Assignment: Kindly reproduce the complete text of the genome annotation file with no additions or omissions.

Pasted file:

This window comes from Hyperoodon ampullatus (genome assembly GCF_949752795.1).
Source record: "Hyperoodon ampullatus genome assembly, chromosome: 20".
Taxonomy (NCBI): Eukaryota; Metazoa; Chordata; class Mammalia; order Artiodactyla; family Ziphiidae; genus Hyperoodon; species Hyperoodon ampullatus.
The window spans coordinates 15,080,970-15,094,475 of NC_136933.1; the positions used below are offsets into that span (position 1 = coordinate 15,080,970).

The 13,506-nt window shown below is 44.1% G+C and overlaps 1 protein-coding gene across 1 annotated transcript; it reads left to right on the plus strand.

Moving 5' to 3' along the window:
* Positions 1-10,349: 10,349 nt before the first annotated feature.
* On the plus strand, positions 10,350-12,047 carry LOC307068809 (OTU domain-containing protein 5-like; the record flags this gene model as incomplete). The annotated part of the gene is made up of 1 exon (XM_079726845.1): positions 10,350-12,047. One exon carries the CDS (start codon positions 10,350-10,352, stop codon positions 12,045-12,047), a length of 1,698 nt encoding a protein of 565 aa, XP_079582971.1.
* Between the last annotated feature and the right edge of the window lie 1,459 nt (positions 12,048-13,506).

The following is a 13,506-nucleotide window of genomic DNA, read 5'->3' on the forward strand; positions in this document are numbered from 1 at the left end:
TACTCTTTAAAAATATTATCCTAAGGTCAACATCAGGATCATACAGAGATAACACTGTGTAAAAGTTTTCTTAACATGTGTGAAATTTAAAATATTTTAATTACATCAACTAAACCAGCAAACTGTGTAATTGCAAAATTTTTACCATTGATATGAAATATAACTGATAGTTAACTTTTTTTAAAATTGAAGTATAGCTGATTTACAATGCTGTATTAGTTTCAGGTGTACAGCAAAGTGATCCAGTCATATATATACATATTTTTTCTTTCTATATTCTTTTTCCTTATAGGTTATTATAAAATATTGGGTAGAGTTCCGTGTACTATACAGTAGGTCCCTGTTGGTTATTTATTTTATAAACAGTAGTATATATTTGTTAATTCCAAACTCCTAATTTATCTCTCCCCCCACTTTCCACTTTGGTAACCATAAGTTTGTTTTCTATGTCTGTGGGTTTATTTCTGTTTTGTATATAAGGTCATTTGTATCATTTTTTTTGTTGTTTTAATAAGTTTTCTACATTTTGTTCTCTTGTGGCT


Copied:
This window comes from Hyperoodon ampullatus (genome assembly GCF_949752795.1).
Source record: "Hyperoodon ampullatus genome assembly, chromosome: 20".
Taxonomy (NCBI): Eukaryota; Metazoa; Chordata; class Mammalia; order Artiodactyla; family Ziphiidae; genus Hyperoodon; species Hyperoodon ampullatus.
The window spans coordinates 15,080,970-15,094,475 of NC_136933.1; the positions used below are offsets into that span (position 1 = coordinate 15,080,970).

The 13,506-nt window shown below is 44.1% G+C and overlaps 1 protein-coding gene across 1 annotated transcript; it reads left to right on the plus strand.

Moving 5' to 3' along the window:
* Positions 1-10,349: 10,349 nt before the first annotated feature.
* On the plus strand, positions 10,350-12,047 carry LOC307068809 (OTU domain-containing protein 5-like; the record flags this gene model as incomplete). The annotated part of the gene is made up of 1 exon (XM_079726845.1): positions 10,350-12,047. One exon carries the CDS (start codon positions 10,350-10,352, stop codon positions 12,045-12,047), a length of 1,698 nt encoding a protein of 565 aa, XP_079582971.1.
* Between the last annotated feature and the right edge of the window lie 1,459 nt (positions 12,048-13,506).

The following is a 13,506-nucleotide window of genomic DNA, read 5'->3' on the forward strand; positions in this document are numbered from 1 at the left end:
TACTCTTTAAAAATATTATCCTAAGGTCAACATCAGGATCATACAGAGATAACACTGTGTAAAAGTTTTCTTAACATGTGTGAAATTTAAAATATTTTAATTACATCAACTAAACCAGCAAACTGTGTAATTGCAAAATTTTTACCATTGATATGAAATATAACTGATAGTTAACTTTTTTTAAAATTGAAGTATAGCTGATTTACAATGCTGTATTAGTTTCAGGTGTACAGCAAAGTGATCCAGTCATATATATACATATTTTTTCTTTCTATATTCTTTTTCCTTATAGGTTATTATAAAATATTGGGTAGAGTTCCGTGTACTATACAGTAGGTCCCTGTTGGTTATTTATTTTATAAACAGTAGTATATATTTGTTAATTCCAAACTCCTAATTTATCTCTCCCCCCACTTTCCACTTTGGTAACCATAAGTTTGTTTTCTATGTCTGTGGGTTTATTTCTGTTTTGTATATAAGGTCATTTGTATCATTTTTTTTGTTGTTTTAATAAGTTTTCTACATTTTGTTCTCTTGTGGCT